Volkswagen CEO Michael Horn's sudden resignation this week is the prelude to an even bigger drama coming up at the end of the month. That's when VW lawyers must appear before a federal judge and explain how the carmaker plans to fix nearly 600,000 “clean diesel” cars in the U.S. that cheat on emissions tests.
Meanwhile, automotive site Autolist has presented more evidence of a damaged VW brand and how U.S. automakers are benefiting.
Autolist is an online automotive marketplace where cars are listed for sale. Autolist has monitored recent search traffic and concluded that, as the VW emissions cheating scandal has unfolded, Volkswagen has fallen in the eyes of the American consumer while the status of U.S. carmakers has risen.
VW prices at all-time lows
The site says its most recent analysis of 42 million bits of data shows that list prices for Volkswagens among the 600,000 models tainted by the scandal have fallen to all-time lows. The price of those cars are 6.4% less than expected while the list price of VW models not involved in the scandal are down 2.4%.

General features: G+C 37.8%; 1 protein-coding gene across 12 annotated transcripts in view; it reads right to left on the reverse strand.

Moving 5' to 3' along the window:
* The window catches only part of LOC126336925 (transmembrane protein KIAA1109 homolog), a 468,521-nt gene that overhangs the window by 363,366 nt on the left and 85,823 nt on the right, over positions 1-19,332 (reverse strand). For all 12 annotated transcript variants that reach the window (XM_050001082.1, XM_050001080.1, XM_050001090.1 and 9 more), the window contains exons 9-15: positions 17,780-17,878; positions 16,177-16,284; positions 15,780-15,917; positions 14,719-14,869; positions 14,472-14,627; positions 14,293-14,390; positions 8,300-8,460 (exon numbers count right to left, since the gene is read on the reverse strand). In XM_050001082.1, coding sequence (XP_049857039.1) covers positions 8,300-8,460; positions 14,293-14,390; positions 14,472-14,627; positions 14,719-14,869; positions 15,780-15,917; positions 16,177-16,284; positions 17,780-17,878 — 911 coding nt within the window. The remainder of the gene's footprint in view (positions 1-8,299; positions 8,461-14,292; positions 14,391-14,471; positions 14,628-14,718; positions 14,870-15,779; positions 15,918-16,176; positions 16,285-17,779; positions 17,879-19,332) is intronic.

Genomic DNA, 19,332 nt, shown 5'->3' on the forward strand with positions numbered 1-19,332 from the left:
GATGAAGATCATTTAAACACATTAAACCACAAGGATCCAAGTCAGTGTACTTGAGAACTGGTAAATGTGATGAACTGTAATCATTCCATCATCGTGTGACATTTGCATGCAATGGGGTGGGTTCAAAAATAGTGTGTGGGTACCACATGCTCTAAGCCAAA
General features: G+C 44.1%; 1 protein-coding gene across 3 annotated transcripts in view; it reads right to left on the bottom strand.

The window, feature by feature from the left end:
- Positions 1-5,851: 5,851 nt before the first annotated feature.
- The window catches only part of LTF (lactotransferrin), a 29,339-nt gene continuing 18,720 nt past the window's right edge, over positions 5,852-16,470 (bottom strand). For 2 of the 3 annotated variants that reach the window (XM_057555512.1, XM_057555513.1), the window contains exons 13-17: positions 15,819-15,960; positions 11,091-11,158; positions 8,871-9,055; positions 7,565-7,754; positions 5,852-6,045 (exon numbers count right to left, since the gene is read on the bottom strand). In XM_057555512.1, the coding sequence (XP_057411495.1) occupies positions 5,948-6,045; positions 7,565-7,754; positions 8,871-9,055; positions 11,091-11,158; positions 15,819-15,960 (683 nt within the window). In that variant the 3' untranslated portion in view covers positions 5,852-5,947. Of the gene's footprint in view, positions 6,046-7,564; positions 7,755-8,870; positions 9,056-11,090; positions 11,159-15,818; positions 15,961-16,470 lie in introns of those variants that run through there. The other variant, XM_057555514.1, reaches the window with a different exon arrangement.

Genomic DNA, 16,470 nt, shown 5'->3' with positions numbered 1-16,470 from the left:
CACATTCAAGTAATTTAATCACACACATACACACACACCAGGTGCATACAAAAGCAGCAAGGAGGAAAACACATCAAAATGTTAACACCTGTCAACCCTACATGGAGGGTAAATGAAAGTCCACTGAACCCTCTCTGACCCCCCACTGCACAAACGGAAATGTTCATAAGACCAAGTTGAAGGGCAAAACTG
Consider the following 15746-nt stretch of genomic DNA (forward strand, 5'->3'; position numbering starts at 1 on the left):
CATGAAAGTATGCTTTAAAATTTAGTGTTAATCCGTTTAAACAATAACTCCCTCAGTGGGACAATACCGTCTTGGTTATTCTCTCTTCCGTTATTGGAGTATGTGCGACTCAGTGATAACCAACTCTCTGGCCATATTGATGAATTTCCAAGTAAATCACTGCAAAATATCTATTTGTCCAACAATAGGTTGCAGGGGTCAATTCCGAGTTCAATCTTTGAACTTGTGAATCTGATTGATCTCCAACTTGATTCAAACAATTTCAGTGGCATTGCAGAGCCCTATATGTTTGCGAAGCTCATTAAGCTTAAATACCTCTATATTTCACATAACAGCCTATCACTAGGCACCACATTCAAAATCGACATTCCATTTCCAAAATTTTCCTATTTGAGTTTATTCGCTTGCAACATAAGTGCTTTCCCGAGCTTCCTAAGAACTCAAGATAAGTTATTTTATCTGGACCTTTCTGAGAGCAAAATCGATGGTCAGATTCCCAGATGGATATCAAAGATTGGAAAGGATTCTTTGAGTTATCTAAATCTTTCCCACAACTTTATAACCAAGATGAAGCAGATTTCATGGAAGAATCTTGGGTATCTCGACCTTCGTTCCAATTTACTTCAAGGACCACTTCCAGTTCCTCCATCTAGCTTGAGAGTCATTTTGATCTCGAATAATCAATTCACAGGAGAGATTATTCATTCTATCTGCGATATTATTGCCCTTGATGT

It's also taking a lot longer to sell a Volkswagen. The Autolist report shows the time spent on the market by scandal-tainted cars is 88% above average, at 178 days. But even the VWs not touched by scandal are taking longer to sell, 13% above average at 106 days.
Good news for Detroit
Volkswagen's losses appear to be American carmakers' gains. Chevrolet and Ford are both selling faster since the diesel scandal, with Chevy selling 13.5 days faster and Ford shedding 14.5 days on the market.
Autolist says that trend might continue for a while, since public opinion about U.S. brands is on the rise. Again, it appears to be Ford and Chevrolet that have benefited most.
When it comes to searches for specific brands, Autolist says volume for comparable Fords and Chevrolets have increased 14% and 12.3% since the scandal. At the same time, the VW search line is on a downward trend.